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Several writing exercises for my novel-in-progress, Heretic's Game
Chapter 1, Duty
The spring rains have arrived. Along with them, the fevers that plague the slums of a large city like Direnla are swamping the healers at Solcan's temple. Those that they cannot save or have no hope of saving are sent to Rydal's temple. My temple.
As such a new monk, I am given the daunting task of ending the suffering of those that are not yet dead. It can be seen as a mercy to those that are suffering, but those, like me, that have to end their lives have to deal with the guilt. Although this is my first time doing my duty as a monk in Rydal's service, so I can't be sure what I might or might not feel.
I look in the silver mirror, carefully tucking away my distinctive red hair. A Rydal monk in the course of his duty is a nameless, faceless figure. The only thing that will set me apart from other monks, once I pull the hood over my face, will be the silver embroidery at the hems of my robes that mark me only as a trained necromancer.
My own reflection stares back at me with the dead, emotionless eyes that so many people carefully avoid looking into. Even I can't look at them directly, so I choose to focus on making sure that the cowl is pulled up over my head properly. There is a veil that pulls down to cover my face, made with a special cloth that allows me to see out with minimal affect on my vision. The same effect could be made with magic, but this is tradition and I simply don't have the time to work on a spell to cover my face. People are suffering, after all, and it is now my job to end that for them.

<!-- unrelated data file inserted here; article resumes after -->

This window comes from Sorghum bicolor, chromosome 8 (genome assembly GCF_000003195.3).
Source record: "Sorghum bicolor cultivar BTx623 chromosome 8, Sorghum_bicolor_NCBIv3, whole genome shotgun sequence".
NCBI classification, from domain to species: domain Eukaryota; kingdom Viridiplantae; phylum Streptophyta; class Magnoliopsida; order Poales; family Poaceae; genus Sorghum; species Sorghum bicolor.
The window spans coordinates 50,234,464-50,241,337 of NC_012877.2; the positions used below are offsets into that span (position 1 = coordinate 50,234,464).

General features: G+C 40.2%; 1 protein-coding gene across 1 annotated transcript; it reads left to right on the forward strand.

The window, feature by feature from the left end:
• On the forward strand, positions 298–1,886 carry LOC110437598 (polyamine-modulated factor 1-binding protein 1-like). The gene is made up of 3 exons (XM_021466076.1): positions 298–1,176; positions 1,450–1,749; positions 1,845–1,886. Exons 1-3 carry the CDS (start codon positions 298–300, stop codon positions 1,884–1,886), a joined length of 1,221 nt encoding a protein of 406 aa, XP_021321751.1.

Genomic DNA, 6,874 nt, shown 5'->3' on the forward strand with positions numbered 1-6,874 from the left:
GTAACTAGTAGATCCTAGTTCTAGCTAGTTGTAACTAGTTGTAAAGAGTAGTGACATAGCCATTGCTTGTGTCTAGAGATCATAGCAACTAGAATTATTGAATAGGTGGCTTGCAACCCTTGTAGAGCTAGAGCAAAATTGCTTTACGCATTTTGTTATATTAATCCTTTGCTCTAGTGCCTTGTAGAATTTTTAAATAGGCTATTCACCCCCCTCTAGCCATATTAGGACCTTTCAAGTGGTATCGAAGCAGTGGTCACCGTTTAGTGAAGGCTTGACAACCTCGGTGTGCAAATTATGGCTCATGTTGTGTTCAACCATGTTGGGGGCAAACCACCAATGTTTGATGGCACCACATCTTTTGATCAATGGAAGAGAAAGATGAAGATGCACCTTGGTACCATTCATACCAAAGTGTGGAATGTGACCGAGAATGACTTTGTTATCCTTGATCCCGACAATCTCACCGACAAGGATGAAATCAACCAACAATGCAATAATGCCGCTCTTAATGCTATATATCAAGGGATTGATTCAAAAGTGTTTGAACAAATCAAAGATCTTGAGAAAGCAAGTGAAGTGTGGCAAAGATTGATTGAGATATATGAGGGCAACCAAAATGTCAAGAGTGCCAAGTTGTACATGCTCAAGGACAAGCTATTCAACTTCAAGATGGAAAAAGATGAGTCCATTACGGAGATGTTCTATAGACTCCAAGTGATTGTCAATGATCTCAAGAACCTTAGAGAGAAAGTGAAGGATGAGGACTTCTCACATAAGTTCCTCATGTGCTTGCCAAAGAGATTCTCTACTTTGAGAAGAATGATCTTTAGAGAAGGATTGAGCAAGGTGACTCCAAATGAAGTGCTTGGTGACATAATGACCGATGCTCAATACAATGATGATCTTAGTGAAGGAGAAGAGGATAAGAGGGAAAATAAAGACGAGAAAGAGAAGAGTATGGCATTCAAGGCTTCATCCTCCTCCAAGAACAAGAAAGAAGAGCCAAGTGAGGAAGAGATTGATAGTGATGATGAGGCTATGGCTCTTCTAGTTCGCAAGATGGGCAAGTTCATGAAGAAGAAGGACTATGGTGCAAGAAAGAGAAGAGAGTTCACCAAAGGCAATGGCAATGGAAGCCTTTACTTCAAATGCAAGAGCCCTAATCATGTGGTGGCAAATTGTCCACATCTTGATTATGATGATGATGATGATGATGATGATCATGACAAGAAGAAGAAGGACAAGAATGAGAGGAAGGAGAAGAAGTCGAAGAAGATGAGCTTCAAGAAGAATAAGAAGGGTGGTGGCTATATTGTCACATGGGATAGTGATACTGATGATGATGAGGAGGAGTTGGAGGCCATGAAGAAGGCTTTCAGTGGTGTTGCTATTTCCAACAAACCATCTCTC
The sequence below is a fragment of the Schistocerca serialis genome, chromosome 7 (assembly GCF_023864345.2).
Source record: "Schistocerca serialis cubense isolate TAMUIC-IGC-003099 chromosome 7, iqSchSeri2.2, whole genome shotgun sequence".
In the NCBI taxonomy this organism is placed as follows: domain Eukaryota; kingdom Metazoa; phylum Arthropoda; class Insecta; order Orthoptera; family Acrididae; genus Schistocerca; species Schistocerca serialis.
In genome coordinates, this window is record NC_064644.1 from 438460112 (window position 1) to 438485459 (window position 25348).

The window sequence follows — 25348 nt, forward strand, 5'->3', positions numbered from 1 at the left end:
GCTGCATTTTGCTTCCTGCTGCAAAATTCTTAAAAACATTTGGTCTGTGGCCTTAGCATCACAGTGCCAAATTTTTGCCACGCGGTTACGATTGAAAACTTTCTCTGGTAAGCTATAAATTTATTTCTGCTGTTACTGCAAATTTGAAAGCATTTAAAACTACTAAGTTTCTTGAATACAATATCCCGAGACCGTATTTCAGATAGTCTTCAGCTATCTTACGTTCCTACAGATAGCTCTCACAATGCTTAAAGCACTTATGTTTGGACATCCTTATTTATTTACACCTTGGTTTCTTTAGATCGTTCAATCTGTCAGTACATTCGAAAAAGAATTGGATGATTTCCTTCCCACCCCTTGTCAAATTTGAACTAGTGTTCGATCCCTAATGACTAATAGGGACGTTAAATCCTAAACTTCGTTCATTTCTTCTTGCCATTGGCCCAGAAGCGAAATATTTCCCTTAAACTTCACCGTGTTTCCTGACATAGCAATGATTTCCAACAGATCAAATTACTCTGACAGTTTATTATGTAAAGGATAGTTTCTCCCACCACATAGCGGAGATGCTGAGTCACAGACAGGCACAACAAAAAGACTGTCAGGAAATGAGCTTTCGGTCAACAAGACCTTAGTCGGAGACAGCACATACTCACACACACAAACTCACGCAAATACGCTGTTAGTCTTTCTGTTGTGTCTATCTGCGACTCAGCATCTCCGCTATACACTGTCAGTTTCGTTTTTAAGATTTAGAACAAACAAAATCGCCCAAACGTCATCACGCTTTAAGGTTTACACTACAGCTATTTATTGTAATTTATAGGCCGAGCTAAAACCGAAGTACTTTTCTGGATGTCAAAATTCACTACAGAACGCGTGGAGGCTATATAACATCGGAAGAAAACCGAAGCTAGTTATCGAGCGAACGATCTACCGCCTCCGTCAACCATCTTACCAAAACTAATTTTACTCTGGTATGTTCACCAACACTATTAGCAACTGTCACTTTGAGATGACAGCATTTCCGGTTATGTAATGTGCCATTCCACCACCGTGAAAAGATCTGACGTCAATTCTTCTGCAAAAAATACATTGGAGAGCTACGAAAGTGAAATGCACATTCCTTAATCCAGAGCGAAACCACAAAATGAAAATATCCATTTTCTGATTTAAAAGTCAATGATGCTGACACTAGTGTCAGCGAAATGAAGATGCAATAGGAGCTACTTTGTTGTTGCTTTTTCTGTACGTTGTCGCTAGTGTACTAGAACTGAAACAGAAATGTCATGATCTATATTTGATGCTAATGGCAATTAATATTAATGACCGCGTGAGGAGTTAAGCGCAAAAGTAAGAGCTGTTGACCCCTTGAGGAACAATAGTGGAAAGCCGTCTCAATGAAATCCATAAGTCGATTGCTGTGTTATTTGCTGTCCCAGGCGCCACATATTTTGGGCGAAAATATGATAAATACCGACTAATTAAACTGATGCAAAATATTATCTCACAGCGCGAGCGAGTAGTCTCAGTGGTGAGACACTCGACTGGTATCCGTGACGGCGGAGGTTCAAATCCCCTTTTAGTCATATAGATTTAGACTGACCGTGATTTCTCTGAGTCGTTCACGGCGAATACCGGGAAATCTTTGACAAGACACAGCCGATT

On entering the chamber, the first thing that strikes me is the scent. There must be a hundred bodies in here, in various stages of an agonizing, fevered death. The air is much too warm and moist, thick with sweat and the smell of sickness. The next thing I notice is that among all these bodies, I am the only one that is healthy. I'm expected to do this alone.
Some of the people turn their heads. Some of them look at me with hope, others with fear. It's an odd feeling, knowing that there are those in so much pain that my sight and duty is a blessing, while others are afraid of their fate, despite the fact that their very presence here means that they simply cannot be cured. I bow deeply, giving the dying their due respect.
I'm unsure of where exactly to start, so I kneel next to the closest person. She's only seven years old, at most, and shaking so badly that I fear she's going to start going into convulsions. Her brown hair is clinging to her round little face, and she manages to open her eyes and look at me. "Hello, Brother."
I falter. She's just a child, I shouldn't be ending her life so soon. Doing that would make me no better than my father. But at the same time, it's my duty. I'm simply meant to kill her and move on to the next person, without a word and without knowing their names. But I'm alone in here, and my vows be damned. I lean close to her, in some way relieved that I will remain little more than a phantom in her young mind. "What is your name, child?" I whisper to her, trying to disguise my voice and not raise too much alarm with the others around me.
"Elia. Mommy calls me Ellie." She smiles at that, clutching onto the sleeve of my robe.
I want to say something, to scream and run out of the room. This little girl has the same name as my sister, she's just a child, and my own duty will force me to take her life. Something catches in my throat, and I try to swallow it down. Repeatedly. I can feel tears stinging my eyes, but I can't wipe them away.